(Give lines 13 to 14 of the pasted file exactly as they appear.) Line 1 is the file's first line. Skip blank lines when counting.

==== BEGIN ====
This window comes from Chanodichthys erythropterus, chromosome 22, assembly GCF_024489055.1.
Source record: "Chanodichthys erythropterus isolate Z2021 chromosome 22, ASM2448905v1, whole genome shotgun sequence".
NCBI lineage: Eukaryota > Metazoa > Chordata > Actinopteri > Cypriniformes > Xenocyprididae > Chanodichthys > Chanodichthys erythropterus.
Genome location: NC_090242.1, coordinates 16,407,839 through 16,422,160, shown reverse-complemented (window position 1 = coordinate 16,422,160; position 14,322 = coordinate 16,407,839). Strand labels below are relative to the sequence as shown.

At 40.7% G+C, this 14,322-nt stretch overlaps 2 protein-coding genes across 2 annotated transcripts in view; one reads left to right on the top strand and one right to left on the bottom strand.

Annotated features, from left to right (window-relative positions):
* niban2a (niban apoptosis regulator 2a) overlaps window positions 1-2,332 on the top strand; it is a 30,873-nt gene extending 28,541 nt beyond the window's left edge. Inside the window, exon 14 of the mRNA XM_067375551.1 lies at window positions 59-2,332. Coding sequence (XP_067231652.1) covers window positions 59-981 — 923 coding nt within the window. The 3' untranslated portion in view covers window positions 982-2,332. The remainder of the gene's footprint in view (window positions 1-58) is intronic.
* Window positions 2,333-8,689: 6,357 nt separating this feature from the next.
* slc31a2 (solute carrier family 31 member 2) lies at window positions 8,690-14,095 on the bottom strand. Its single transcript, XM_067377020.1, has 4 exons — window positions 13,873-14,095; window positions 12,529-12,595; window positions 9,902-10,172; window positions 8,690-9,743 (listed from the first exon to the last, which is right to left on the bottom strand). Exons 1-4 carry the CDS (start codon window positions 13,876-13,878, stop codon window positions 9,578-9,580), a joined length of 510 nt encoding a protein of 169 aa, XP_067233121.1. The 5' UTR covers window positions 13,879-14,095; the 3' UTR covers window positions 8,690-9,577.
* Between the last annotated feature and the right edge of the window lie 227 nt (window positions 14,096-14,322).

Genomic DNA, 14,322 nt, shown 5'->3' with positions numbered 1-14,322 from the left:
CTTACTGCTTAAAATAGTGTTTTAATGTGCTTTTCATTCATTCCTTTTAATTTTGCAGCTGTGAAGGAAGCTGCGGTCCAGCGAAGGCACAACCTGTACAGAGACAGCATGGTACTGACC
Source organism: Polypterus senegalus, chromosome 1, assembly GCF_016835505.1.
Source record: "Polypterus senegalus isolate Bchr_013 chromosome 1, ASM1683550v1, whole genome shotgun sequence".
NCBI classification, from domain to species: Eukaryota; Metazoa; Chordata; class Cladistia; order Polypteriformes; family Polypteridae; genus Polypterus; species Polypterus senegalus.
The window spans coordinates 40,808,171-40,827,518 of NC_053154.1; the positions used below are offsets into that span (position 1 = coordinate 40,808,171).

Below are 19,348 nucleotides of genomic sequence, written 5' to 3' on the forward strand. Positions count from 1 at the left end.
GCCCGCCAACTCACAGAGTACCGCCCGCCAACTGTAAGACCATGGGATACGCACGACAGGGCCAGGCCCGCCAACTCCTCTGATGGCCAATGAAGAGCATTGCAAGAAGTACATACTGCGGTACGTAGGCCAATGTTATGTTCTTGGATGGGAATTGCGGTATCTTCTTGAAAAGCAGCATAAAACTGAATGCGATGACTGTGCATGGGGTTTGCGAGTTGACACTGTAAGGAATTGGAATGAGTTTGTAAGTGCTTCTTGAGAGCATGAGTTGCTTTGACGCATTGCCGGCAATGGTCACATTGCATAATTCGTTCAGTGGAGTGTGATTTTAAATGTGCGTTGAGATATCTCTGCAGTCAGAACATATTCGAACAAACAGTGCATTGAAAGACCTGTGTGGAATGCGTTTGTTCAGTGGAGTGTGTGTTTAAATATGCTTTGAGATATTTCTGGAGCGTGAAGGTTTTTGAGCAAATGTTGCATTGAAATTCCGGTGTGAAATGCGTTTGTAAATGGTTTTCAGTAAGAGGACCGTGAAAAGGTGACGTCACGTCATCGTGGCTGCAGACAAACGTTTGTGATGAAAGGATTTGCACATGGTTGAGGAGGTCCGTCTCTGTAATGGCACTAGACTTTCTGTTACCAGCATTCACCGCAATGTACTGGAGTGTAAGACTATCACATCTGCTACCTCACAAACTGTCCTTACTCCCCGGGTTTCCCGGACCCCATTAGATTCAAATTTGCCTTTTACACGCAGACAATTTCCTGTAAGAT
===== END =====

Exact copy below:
Source organism: Polypterus senegalus, chromosome 1, assembly GCF_016835505.1.
Source record: "Polypterus senegalus isolate Bchr_013 chromosome 1, ASM1683550v1, whole genome shotgun sequence".